Artists in the Park

fountain spray Center City Park Greensboro North CarolinaCenter City Park incorporates themes and details inherent to Greensboro’s history and culture and is designed to represent our city as an open and welcoming place of diverse people.  The support of and use of local artists in the park’s art features is an important part of that statement.

The Fountain

The focal point of Center City Park is its fountain, an abstract representation of the seasonal stream beds found throughout the Piedmont of North Carolina.

Libation, the urn sculpture by Jim Cooper, appears to emerge from the fountain and represents the fountain’s headwaters. It is placed to be glimpsed from the park entry at Elm Street and Friendly Avenue, drawing pedestrians into the park. Jim also created bent grass iron fences that serve to emphasize the gateways and direct visitors into the park.

Jim Cooper

Jim Cooper - Center City Park, Greensboro North Carolina Jim Cooper, who describes himself as a blacksmith and metal artist, created Libation in his studio at the Lyndon Street Artworks in downtown Greensboro.  The urn sculpture stands 8 1/2' tall and is comprised of two containers that continuously brim over. 

Jim was born in Birmingham, Alabama, where steel is everywhere and where he acquired his interest in metal.  A metal artist for 35 years, he has been in museum work for most of his adult life.  Jim and his wife moved from Greensboro to Fredericksburg, VA in 2007.  

Jim Cooper's Bent Grass Fencing - Center City Park, Greensboro North CarolinaJim's Bent Grass Fencing (right) defines the edges of the Park's entrances and serves to guide visitors into the Park. Read Jim Cooper’s philosophy and see examples of his of work at his web site.New window

Jim Cooper
Cooper Metals

Fredericksburg, VA
336-707-9370
cicoops@aol.com

Judy McKie

Judy McKie Early Bird sculpture Center City Park Greensboro North Carolina Early Bird bronze bench

Judy McKie is a furniture designer born in Boston.  After earning a degree in painting from the Rhode Island School of Design she began work as a graphic designer. (In fact, several of her cloth wall-hangings were used as tents at Woodstock.)

In the early 1970’s Judy began making furniture and by the end of the decade was gaining national recognition in shows, commissions, and awards. Her interest in the primitive animal motifs of pre-Columbian, African, and Native American art shows in her whimsical sculptural furniture with its colorful carved animal forms. By the early 1990s Judy had begun casting tables and benches in bronze.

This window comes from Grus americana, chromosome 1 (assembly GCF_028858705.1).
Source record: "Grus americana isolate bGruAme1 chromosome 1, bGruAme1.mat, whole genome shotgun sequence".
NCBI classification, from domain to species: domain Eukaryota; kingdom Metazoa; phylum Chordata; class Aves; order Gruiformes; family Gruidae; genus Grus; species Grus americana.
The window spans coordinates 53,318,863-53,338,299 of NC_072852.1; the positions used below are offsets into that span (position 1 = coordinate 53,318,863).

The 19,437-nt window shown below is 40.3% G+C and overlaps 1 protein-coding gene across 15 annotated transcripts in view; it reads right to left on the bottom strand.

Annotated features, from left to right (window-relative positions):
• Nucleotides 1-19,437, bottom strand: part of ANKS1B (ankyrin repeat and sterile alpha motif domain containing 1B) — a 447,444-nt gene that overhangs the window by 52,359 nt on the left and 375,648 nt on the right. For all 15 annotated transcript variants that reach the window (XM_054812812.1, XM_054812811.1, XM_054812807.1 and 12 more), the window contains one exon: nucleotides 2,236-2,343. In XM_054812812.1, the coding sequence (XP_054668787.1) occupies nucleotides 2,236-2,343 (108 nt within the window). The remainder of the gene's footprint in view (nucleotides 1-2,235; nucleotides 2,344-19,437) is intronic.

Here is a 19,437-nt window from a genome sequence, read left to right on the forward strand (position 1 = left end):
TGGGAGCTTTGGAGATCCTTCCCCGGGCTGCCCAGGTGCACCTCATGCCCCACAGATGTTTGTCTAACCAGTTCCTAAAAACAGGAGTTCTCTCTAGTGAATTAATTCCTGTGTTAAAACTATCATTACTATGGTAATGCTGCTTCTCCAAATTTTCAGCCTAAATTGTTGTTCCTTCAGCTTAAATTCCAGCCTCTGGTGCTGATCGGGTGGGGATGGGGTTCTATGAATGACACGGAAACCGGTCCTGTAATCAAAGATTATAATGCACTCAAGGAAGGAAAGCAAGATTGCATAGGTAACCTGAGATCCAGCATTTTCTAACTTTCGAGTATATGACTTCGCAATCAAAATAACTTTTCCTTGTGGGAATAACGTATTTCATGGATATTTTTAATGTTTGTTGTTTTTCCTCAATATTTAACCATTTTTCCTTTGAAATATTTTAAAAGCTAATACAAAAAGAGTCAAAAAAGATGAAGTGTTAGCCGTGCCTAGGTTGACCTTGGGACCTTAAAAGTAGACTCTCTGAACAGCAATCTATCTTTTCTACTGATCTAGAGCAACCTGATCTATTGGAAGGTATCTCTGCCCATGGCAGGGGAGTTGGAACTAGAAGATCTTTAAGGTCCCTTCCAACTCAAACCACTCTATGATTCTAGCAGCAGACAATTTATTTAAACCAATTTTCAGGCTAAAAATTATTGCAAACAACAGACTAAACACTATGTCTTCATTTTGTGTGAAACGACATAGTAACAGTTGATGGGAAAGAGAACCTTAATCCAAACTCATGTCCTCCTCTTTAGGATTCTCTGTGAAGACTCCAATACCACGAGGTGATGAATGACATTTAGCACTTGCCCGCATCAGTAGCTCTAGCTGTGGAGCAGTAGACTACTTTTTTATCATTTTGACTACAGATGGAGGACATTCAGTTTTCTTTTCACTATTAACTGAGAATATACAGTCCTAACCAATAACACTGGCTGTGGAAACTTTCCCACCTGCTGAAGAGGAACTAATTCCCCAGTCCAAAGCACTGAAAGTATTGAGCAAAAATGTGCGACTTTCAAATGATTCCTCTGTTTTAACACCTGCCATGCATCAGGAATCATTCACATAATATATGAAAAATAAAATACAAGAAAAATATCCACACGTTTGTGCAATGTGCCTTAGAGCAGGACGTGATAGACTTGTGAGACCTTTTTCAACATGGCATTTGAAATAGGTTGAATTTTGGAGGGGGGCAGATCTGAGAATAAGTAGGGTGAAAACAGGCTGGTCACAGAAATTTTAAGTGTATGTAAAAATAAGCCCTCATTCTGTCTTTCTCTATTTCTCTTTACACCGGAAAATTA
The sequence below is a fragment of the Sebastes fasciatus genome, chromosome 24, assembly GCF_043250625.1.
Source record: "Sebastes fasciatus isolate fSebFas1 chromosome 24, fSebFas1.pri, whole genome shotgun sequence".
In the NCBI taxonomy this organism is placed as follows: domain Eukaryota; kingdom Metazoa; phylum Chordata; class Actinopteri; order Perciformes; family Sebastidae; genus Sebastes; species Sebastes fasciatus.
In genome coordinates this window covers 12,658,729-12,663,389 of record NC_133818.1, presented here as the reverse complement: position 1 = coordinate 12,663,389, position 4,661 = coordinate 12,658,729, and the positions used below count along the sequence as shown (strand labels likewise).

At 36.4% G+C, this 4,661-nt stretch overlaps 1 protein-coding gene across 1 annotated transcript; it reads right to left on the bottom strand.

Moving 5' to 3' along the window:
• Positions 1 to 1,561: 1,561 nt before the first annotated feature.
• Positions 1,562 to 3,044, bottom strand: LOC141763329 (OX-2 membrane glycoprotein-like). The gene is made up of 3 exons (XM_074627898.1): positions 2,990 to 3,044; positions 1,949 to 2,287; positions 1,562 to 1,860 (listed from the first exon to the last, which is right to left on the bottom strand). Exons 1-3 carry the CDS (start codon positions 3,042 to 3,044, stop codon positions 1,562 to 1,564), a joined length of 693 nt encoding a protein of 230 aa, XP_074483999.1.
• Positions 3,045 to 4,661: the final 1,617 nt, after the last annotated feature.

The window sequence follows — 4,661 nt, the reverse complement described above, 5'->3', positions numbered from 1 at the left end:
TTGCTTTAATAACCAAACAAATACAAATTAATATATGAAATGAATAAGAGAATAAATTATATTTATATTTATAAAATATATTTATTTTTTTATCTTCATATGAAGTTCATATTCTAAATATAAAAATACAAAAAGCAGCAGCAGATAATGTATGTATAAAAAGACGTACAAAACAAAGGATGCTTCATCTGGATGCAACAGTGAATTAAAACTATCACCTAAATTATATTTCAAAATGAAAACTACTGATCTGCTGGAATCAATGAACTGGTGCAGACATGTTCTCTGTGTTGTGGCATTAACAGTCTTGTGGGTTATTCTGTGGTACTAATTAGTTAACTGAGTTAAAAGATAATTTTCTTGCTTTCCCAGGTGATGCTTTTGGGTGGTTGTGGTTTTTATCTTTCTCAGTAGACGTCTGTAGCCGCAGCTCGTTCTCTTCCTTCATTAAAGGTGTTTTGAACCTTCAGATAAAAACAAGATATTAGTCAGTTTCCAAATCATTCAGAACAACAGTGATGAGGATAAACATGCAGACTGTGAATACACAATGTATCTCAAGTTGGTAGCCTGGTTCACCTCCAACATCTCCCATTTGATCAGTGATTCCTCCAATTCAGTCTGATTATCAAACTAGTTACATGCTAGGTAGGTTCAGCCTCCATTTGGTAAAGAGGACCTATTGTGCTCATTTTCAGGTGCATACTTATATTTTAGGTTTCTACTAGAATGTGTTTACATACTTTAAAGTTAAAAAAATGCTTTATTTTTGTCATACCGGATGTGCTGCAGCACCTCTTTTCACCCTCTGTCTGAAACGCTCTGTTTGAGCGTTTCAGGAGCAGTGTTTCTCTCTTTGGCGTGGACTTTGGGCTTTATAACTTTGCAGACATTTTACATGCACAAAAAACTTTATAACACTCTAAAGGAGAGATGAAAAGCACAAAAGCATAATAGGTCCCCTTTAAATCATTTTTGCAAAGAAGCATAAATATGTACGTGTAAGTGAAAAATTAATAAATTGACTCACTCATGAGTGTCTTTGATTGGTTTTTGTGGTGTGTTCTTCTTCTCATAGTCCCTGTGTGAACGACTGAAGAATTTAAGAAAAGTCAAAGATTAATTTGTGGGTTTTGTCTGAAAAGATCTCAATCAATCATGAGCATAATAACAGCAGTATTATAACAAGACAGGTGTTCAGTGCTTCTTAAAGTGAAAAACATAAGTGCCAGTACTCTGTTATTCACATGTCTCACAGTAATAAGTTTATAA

“I want to make art that people love.

“The things I enjoy are light in feeling and there is visually something a little naive about them. They tend to be playful and personal and they are somewhat subtle... Those are the kinds of objects that I choose to have around me. So when I make something, I try to imbue the object I'm making with the quality of the things I appreciate.”

With Addison Parks, Artdeal Magazine, 1994

Priscilla Taylor - Center City Park, Greensboro North CarolinaJudy McKie is shown above in the process of making Early Bird. The finished bench at right seats Priscilla Taylor comfortably.

Judy Kensley McKie
82 Holoworthy Street
Cambridge, MA  02138
judymckie@comcast.net New window

 

 

Fred Johnston

Fred Johnston - Center City Park, Greensboro North Carolina

Fred Johnston grew up in the rural South, and his approach to clay is rooted in the Southern folk pottery traditions of North Carolina.  His work extends these traditions by mixing motifs and styles from different cultures and time periods and adding an element of playfulness.

Fred is a graduate of Alfred University, the New York State College of Ceramics in Alfred, New York, and he earned a Master of Fine Arts degree in ceramics from Penn State University.  His studio is one of the over 100 pottery studios and galleries in the Seagrove area, and his work is adding to the 300-year history of one of the largest communities of potters in the nation.  Seagrove’s abundant clay deposits were first utilized by Native Americans, with English and German immigrant potters arriving in the late 1700’s, giving the area the longest continual history of pottery making in the United States.Fred Johnston - Center City Park, Greensboro North Carolina


Fred Johnston
http://www.johnstonandgentithes.com
249 East Main Street, Seagrove, NC  27341
336-873-9176
idigclay@embarqmail.com